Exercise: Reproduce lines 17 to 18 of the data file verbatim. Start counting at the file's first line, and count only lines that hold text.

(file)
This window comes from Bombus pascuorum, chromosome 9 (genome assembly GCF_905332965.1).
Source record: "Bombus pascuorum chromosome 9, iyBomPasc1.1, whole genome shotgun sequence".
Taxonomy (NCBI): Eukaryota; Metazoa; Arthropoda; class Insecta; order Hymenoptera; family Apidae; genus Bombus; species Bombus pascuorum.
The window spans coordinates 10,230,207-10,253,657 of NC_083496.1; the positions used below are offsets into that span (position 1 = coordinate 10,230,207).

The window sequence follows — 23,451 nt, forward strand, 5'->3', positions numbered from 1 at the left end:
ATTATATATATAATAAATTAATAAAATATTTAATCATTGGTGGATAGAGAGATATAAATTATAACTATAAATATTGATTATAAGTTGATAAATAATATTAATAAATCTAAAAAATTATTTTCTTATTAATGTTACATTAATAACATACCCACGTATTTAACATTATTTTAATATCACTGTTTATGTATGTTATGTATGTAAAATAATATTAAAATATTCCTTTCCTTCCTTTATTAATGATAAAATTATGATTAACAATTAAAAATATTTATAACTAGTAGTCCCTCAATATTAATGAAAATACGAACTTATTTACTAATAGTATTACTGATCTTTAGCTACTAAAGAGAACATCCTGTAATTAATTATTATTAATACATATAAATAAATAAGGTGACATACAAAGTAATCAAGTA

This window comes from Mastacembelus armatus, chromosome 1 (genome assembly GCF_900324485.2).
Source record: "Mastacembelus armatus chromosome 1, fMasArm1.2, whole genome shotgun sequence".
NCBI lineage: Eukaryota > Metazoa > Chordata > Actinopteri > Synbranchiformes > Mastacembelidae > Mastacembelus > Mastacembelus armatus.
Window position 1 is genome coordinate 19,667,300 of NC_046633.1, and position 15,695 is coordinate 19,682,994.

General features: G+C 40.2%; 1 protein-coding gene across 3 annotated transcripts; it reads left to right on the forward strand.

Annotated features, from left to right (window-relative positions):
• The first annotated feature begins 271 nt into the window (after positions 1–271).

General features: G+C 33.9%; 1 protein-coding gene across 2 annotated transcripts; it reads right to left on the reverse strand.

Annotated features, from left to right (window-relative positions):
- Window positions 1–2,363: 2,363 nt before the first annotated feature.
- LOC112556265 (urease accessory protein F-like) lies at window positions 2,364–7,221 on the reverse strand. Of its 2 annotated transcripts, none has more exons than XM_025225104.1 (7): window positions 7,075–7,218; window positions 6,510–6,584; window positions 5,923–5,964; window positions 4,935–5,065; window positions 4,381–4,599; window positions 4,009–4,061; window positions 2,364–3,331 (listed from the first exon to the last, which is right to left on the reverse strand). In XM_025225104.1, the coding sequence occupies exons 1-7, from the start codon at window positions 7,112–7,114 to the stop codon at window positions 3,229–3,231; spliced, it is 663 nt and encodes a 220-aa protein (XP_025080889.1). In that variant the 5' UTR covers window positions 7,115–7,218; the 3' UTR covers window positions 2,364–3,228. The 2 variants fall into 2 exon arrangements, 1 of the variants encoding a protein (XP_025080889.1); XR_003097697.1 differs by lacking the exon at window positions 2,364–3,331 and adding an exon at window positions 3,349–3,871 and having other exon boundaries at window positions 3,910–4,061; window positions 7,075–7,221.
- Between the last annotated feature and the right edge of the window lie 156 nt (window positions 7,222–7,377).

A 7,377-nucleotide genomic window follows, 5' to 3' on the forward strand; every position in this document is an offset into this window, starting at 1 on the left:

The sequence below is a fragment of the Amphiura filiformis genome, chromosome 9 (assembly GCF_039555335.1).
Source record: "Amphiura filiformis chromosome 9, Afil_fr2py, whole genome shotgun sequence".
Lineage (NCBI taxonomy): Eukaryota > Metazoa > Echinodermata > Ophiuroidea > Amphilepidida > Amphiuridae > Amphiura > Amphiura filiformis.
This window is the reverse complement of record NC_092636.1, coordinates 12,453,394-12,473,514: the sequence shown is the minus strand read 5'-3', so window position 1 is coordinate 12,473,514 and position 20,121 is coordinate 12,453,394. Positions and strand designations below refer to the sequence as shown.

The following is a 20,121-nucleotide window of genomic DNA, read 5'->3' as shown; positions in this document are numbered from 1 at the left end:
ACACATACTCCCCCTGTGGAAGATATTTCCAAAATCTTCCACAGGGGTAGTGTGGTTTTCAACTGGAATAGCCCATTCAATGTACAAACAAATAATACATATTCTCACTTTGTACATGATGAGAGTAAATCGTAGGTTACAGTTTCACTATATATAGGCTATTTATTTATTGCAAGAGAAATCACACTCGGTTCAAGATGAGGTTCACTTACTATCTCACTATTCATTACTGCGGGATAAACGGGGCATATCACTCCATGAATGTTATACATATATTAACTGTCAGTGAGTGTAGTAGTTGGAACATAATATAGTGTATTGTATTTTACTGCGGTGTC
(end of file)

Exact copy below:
- LOC112556265 (urease accessory protein F-like) lies at window positions 2,364–7,221 on the reverse strand. Of its 2 annotated transcripts, none has more exons than XM_025225104.1 (7): window positions 7,075–7,218; window positions 6,510–6,584; window positions 5,923–5,964; window positions 4,935–5,065; window positions 4,381–4,599; window positions 4,009–4,061; window positions 2,364–3,331 (listed from the first exon to the last, which is right to left on the reverse strand). In XM_025225104.1, the coding sequence occupies exons 1-7, from the start codon at window positions 7,112–7,114 to the stop codon at window positions 3,229–3,231; spliced, it is 663 nt and encodes a 220-aa protein (XP_025080889.1). In that variant the 5' UTR covers window positions 7,115–7,218; the 3' UTR covers window positions 2,364–3,228. The 2 variants fall into 2 exon arrangements, 1 of the variants encoding a protein (XP_025080889.1); XR_003097697.1 differs by lacking the exon at window positions 2,364–3,331 and adding an exon at window positions 3,349–3,871 and having other exon boundaries at window positions 3,910–4,061; window positions 7,075–7,221.
- Between the last annotated feature and the right edge of the window lie 156 nt (window positions 7,222–7,377).